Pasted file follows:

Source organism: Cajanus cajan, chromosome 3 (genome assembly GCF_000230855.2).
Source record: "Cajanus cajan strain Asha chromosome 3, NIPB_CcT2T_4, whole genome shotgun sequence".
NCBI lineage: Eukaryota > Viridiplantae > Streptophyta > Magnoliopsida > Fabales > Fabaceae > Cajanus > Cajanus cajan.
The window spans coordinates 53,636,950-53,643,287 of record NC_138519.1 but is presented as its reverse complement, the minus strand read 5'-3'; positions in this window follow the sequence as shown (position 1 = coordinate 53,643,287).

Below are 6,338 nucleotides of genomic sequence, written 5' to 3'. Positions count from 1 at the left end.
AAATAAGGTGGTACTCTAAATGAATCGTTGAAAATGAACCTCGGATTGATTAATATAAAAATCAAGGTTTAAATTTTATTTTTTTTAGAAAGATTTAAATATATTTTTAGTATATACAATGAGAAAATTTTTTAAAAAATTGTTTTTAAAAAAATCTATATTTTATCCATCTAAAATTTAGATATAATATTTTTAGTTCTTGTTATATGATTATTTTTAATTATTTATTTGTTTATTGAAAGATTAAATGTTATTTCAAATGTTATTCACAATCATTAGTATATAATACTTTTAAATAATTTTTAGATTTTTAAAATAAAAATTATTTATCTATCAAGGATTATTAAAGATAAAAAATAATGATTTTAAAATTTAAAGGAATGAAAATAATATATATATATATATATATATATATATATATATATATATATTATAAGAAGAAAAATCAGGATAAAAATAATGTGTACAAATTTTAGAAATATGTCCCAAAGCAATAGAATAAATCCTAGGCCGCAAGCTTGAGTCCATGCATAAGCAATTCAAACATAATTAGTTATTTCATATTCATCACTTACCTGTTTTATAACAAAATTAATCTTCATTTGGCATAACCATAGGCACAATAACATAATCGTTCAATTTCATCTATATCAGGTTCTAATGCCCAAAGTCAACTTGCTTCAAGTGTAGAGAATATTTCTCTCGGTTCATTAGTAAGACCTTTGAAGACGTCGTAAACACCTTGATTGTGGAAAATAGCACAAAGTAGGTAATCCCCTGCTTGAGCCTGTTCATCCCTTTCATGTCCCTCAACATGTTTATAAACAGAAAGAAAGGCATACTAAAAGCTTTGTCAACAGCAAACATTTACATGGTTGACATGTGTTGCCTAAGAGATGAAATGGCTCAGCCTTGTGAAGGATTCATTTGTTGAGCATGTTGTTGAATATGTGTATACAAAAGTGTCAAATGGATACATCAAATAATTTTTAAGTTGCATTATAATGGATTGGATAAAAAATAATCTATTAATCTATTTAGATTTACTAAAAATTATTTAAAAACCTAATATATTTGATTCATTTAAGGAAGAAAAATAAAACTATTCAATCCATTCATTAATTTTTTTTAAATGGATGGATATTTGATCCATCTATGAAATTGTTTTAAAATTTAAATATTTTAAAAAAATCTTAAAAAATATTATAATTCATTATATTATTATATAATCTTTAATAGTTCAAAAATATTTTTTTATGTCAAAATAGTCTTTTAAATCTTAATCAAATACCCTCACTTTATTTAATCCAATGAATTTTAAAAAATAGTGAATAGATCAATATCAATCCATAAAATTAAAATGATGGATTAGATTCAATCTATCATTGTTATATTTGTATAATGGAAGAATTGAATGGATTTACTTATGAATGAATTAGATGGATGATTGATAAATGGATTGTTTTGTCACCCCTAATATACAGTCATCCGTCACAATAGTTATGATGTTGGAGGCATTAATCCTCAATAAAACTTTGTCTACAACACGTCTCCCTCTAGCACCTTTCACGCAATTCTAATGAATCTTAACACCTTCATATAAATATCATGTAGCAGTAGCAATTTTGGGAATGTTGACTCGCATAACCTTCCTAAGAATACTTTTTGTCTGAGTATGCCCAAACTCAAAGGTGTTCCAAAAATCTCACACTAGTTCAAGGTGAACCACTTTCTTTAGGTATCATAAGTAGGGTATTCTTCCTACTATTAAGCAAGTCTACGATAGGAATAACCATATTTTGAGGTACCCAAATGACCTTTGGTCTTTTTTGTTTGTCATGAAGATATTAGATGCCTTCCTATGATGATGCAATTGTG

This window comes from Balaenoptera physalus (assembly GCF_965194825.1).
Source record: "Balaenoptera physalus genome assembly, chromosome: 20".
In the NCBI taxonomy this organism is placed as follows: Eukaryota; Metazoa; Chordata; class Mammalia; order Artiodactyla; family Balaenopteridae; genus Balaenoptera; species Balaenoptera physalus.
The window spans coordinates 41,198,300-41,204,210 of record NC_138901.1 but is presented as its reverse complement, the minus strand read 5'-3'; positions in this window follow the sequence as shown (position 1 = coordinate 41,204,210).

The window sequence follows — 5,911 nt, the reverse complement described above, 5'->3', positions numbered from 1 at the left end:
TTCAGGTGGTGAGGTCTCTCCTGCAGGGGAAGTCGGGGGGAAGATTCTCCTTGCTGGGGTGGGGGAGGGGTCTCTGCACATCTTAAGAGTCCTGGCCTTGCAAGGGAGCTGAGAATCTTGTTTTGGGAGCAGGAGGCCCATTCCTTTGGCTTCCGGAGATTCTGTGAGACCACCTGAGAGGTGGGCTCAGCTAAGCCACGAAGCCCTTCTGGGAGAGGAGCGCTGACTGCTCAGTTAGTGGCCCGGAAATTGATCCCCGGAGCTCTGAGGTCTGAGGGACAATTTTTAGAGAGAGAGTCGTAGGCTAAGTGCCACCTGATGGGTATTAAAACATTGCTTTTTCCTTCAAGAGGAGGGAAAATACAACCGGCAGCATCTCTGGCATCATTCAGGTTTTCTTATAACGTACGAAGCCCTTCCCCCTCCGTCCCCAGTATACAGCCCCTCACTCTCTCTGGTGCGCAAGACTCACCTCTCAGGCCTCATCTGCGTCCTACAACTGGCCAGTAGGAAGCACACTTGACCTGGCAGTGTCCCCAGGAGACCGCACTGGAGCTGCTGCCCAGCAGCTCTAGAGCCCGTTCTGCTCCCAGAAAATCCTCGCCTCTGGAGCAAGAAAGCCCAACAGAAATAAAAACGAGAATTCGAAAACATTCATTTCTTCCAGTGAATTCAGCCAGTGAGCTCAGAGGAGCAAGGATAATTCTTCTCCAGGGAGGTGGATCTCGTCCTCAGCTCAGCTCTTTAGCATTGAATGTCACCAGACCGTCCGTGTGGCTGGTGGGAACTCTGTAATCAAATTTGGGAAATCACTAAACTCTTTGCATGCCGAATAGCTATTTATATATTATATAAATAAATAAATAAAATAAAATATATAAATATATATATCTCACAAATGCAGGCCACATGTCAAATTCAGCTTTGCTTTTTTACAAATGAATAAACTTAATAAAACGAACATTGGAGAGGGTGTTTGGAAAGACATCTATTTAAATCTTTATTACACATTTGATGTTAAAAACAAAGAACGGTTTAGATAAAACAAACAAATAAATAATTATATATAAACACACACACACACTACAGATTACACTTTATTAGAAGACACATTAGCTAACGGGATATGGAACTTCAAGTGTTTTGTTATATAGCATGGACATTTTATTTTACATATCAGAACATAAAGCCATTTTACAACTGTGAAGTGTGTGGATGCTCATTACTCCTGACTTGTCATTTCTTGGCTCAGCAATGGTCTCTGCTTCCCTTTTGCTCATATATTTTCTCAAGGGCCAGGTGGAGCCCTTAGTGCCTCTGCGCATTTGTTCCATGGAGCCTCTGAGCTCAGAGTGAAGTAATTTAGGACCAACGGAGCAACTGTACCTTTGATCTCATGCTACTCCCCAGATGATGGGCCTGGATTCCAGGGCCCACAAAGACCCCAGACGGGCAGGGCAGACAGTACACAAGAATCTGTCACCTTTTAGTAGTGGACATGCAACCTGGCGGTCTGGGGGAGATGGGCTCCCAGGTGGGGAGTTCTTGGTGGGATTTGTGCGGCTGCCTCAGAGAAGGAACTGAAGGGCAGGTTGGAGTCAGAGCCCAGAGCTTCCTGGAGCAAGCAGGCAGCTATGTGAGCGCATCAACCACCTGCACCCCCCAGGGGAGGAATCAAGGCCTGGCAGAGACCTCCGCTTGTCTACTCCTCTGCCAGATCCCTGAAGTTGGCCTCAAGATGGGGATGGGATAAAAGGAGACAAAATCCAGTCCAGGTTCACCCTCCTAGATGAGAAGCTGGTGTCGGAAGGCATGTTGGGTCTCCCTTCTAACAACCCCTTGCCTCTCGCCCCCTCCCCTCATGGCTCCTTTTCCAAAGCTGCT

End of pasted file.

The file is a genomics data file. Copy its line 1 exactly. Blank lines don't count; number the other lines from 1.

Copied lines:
Source organism: Cajanus cajan, chromosome 3 (genome assembly GCF_000230855.2).